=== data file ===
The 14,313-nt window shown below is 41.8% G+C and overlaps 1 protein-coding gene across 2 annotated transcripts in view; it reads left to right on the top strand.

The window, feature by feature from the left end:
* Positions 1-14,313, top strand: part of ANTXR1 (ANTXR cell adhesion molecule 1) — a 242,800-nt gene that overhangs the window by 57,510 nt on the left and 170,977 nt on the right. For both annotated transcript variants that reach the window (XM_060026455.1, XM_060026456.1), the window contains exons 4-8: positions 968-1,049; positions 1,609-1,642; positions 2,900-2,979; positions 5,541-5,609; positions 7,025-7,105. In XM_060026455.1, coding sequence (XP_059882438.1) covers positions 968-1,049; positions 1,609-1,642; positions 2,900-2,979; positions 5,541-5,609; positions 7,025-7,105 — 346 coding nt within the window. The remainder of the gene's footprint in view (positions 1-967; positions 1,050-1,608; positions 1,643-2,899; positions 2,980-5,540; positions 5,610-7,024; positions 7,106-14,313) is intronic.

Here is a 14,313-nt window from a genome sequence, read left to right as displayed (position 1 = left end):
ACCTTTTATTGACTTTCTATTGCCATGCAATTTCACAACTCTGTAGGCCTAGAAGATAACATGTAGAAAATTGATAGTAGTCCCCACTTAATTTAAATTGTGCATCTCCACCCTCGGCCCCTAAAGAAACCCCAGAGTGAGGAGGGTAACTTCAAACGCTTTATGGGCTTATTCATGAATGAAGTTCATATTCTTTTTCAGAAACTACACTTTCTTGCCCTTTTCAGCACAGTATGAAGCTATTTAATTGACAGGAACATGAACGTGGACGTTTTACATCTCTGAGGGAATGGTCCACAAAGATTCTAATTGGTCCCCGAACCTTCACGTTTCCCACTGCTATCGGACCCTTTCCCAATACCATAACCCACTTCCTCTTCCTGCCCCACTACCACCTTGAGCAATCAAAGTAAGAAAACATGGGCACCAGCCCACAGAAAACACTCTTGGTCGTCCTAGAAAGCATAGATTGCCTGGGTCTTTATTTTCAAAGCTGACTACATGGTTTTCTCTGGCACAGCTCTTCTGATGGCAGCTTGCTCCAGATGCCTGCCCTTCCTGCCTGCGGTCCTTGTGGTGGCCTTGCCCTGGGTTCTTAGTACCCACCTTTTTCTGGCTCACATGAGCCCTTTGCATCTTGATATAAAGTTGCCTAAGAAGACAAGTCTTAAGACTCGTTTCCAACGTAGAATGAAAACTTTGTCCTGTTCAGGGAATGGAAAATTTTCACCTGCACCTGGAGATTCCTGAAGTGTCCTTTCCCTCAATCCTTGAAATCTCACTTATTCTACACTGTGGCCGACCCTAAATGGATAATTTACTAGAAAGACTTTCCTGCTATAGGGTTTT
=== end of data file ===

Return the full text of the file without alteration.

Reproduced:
The 14,313-nt window shown below is 41.8% G+C and overlaps 1 protein-coding gene across 2 annotated transcripts in view; it reads left to right on the top strand.

The window, feature by feature from the left end:
* Positions 1-14,313, top strand: part of ANTXR1 (ANTXR cell adhesion molecule 1) — a 242,800-nt gene that overhangs the window by 57,510 nt on the left and 170,977 nt on the right. For both annotated transcript variants that reach the window (XM_060026455.1, XM_060026456.1), the window contains exons 4-8: positions 968-1,049; positions 1,609-1,642; positions 2,900-2,979; positions 5,541-5,609; positions 7,025-7,105. In XM_060026455.1, coding sequence (XP_059882438.1) covers positions 968-1,049; positions 1,609-1,642; positions 2,900-2,979; positions 5,541-5,609; positions 7,025-7,105 — 346 coding nt within the window. The remainder of the gene's footprint in view (positions 1-967; positions 1,050-1,608; positions 1,643-2,899; positions 2,980-5,540; positions 5,610-7,024; positions 7,106-14,313) is intronic.

Here is a 14,313-nt window from a genome sequence, read left to right as displayed (position 1 = left end):
ACCTTTTATTGACTTTCTATTGCCATGCAATTTCACAACTCTGTAGGCCTAGAAGATAACATGTAGAAAATTGATAGTAGTCCCCACTTAATTTAAATTGTGCATCTCCACCCTCGGCCCCTAAAGAAACCCCAGAGTGAGGAGGGTAACTTCAAACGCTTTATGGGCTTATTCATGAATGAAGTTCATATTCTTTTTCAGAAACTACACTTTCTTGCCCTTTTCAGCACAGTATGAAGCTATTTAATTGACAGGAACATGAACGTGGACGTTTTACATCTCTGAGGGAATGGTCCACAAAGATTCTAATTGGTCCCCGAACCTTCACGTTTCCCACTGCTATCGGACCCTTTCCCAATACCATAACCCACTTCCTCTTCCTGCCCCACTACCACCTTGAGCAATCAAAGTAAGAAAACATGGGCACCAGCCCACAGAAAACACTCTTGGTCGTCCTAGAAAGCATAGATTGCCTGGGTCTTTATTTTCAAAGCTGACTACATGGTTTTCTCTGGCACAGCTCTTCTGATGGCAGCTTGCTCCAGATGCCTGCCCTTCCTGCCTGCGGTCCTTGTGGTGGCCTTGCCCTGGGTTCTTAGTACCCACCTTTTTCTGGCTCACATGAGCCCTTTGCATCTTGATATAAAGTTGCCTAAGAAGACAAGTCTTAAGACTCGTTTCCAACGTAGAATGAAAACTTTGTCCTGTTCAGGGAATGGAAAATTTTCACCTGCACCTGGAGATTCCTGAAGTGTCCTTTCCCTCAATCCTTGAAATCTCACTTATTCTACACTGTGGCCGACCCTAAATGGATAATTTACTAGAAAGACTTTCCTGCTATAGGGTTTT